M. Ricord's Letters upon Syphilis

1852 Boston Medical and Surgical Journal  
communicated for the Boston Medical and Surgical Journal. ELEVENTH LETTER. My Dear Friend,-We must now determine the source, where the specific cause, the morbid poison which produces syphilis, is to be found. This poison, we can at the present day call by its name, the syphilitic virus. Well ! this virus-I must needs recall the circumstance, inasmuch as endeavors have been made to cause it to be forgottenwas formally contested and denied, when I undertook my first researches in syphilopathy.
more » ... in syphilopathy. This was the time when numerous physicians did not dare to give it this name without fear of compromising themselves. It was the time when the learned Jourdan, in an access of singular anger, cried out-" call it as you will, but do not give it the name of virus." The source of this virus, I have obtained at the point of the lancet, upon which, however, I have not had the pretension of placing all science, as my honorable colleague, M. Cazenave, wittily accuses me. It is in studying comparatively all the accidents reputed syphilitic, that I have succeeded in demonstrating that one alone of these accidents would furnish regularly the purulent matter ; capable, in placing it under conditions which we shall determine, of producing, in .virtue of a special irritation, an ulcerating inflammation identical to that which has been the source of it, and of reproducing in its turn the same special secretion, the same morbid poison, and this without limit. The syphilitic lesion, source and origin of the secretion, placed in favorable conditions, produces fatally the phenomena which we have just indicated, and which is the primitive accident to which has been given, and which has preserved the name of chancre. Every time, as I have already had occasion to remark, that we were able to see the surfaces from which we took the morbid secretion, which should serve for experimentation, it is only when there existed a chancre, that positive results could be obtained, and that we were able to reproduce the chancre. Must I again say that my excellent colleagues, M.M. Puche and Cullerier, at Paris ; M.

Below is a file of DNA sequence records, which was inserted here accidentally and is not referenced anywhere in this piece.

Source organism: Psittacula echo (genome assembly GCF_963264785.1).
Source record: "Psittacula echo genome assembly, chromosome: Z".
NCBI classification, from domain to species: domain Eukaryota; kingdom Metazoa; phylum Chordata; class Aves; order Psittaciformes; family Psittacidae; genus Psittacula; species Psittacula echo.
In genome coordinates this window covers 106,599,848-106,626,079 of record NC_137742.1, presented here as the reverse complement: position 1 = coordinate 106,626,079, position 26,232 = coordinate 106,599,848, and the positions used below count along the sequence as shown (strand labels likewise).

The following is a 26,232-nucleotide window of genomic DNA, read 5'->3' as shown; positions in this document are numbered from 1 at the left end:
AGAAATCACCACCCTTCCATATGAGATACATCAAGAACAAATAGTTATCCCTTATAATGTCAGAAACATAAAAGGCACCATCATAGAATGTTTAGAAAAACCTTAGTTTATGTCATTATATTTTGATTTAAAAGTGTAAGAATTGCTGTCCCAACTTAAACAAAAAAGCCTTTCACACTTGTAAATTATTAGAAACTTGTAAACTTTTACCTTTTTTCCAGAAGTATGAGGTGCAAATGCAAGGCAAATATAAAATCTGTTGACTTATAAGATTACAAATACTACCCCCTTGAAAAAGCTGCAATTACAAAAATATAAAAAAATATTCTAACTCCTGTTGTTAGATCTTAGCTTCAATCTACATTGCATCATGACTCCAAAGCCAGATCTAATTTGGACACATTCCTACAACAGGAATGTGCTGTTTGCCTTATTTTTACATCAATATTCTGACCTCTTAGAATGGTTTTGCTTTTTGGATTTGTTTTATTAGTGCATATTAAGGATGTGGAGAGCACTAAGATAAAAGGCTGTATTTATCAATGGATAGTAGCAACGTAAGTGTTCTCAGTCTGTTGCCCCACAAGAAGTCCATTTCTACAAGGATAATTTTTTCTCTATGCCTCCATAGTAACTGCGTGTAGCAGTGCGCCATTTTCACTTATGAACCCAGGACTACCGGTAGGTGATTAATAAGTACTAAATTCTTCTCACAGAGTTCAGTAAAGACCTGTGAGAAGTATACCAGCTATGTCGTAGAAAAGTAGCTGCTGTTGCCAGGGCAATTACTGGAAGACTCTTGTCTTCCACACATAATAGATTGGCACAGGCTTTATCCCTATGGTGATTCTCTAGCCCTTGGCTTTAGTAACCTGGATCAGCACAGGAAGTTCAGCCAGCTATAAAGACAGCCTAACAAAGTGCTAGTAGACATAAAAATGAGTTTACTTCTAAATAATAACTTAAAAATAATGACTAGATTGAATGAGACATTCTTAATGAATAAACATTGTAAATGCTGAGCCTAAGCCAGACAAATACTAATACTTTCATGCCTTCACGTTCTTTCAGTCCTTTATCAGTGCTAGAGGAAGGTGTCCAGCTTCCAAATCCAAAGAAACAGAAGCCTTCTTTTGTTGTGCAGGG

doi:10.1056/nejm185211240471701 fatcat:jrfn4feuwjblpal5rfmf24hrn4